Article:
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Simpson Farm, Main House

Cavendish, Prince Edward Island, Canada

Formally Recognized: 1999/04/15

View of the Main House, showing the Classical Revival design of the house, as evidenced by its solid, rectangular shape, balanced front façade and classical detailing, 1998.; Travaux publics et Services gouvernementaux Canada / Public Works and Government Services Canada, 1998.
Front elevation
View of the Main House, showing the classical detailing, including colonettes on the front porch, framing around the windows, and the use of stepped clapboarding above the ground-floor windows, 1998.; Travaux publics et Services gouvernementaux Canada / Public Works and Government Services Canada, 1998.
Side view
No Image

Other Name(s)

n/a

Links and documents

Construction Date(s)

1921/01/01

Listed on the Canadian Register: 2008/10/28

Statement of Significance

Description of Historic Place

The Main House of the Simpson Farm is prominently located on a rural landscape in Cavendish. It is a two-and-a-half storey wood frame house clad in clapboard and crowned with a low, hipped roof with centrally placed attic dormers. Designed in the Classical Revival style, the house features a balanced façade with modest, wooden decorative elements, such as the colonnettes of the entrance porch, the framing of the windows, and the stepped clapboarding above the ground-floor bay windows. The designation is confined to the footprint of the building.

Heritage Value

The Main House is a Recognized Federal Heritage Building because of its historical associations, and its architectural and environmental value.

Historical Value
The Main House is associated with the early development of the tourist industry in the Cavendish area of Prince Edward Island. Summer visitors began to frequent the area in the early 20th century, attracted, in part, by the popularity of local resident, the novelist Lucy Maud Montgomery. The Main House was the first known residence in the area, deliberately built to accommodate summer visitors as well as the farm family. In addition, the Main House illustrates the continuing viability of the family farm in Prince Edward Island into the 20th century. Known for its association with the prominent Simpson family, well known in Cavendish society, it was the third house built on a property farmed by the Simpsons from 1790 until 1996. It was built by Arthur Simpson (1835-1922), whose ancestor, William, founded Cavendish in 1789, and whose son Jeremiah (1875-1961) was also well known locally.

Architectural Value
The Main House represents an attractive, vernacular interpretation of the Classical Revival style popular throughout urban and rural Canada during the early 20th century. The exterior is quite elaborate for a Prince Edward Island farmhouse, due to its seasonal role as a tourist home. The interior design of the house, and the high quality of materials used in its construction, also reflect this special role. In the context of Prince Edward Island’s rural domestic architecture, the Main House exhibits a high level of craftsmanship and materials.

Environmental Value
The Main House reinforces the rural character of its farm setting. It retains its dominant relationship with the other extant farm buildings, which form an irregularly shaped farmyard to the rear of the house. The Main House is prominently located on the brow of a hill, overlooking a provincial highway and is a familiar building within the area.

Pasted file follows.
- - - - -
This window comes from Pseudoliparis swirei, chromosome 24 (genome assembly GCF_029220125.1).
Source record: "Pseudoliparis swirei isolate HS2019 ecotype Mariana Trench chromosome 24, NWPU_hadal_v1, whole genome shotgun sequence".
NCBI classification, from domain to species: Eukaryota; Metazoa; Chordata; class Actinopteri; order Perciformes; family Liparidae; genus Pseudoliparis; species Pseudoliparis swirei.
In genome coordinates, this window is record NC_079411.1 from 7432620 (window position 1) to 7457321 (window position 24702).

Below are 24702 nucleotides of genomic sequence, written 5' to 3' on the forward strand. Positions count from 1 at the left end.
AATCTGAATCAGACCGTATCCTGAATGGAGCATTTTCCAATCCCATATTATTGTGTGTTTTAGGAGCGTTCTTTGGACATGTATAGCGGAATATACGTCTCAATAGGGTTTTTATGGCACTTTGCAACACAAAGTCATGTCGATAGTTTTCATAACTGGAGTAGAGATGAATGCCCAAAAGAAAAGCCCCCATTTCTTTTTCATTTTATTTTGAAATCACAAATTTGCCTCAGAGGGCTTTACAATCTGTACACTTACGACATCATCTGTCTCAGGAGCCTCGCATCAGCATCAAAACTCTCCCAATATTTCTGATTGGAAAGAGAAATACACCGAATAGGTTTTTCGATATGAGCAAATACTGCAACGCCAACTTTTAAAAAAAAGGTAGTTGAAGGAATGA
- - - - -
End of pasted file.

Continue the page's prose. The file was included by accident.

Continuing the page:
Sources: Dana Johnson, The Simpson Farm, Cavendish, Prince Edward Island, Federal Heritage Buildings Review Office, Building Report, 98-075; Main House, The Simpson Farm, Cavendish, Prince Edward Island, Heritage Character Statement, 98-075.

Character-Defining Elements

The following character-defining elements of the Main House should be respected.

Its good aesthetic design, good functional design and very good craftsmanship and materials, for example:
- the Classical Revival design of the house, as evidenced by its solid, rectangular shape, balanced front façade and classical detailing;
- the symmetry of the front façade that is achieved through the central placement of a two-storey front porch, flanked on either side by bays with generously scaled windows, and centrally-placed attic dormers;
- the classical detailing, including colonettes on the front porch, framing around the windows, and the use of stepped clapboarding above the ground-floor windows;
- the formal centre-hall plan with generously scaled entry and main floor rooms, a pass-through cupboard between the dining room and pantry, and wood flooring and trim on the upper level as well as the main level of the house.

The manner in which the Main House reinforces the rural character of its farm setting and is a familiar building in the area, as evidenced by;
- its overall scale, design and materials, which harmonize with the rural surroundings;
- its familiarity within the area, due to its prominent location on the brow of a hill and overlooking a provincial highway.

Recognition

Jurisdiction

Federal

Recognition Authority

Government of Canada

Recognition Statute

Treasury Board Heritage Buildings Policy

Recognition Type

Recognized Federal Heritage Building

Recognition Date

1999/04/15

Historical Information

Significant Date(s)

n/a

Theme - Category and Type

Function - Category and Type

Current

Historic

Residence
Single Dwelling

Architect / Designer

n/a

Builder

n/a

Additional Information

Location of Supporting Documentation

National Historic Sites Directorate, Documentation Centre, 5th Floor, Room 89, 25 Eddy Street, Gatineau, Quebec

Cross-Reference to Collection

Fed/Prov/Terr Identifier

8504

Status

Published

Related Places

n/a

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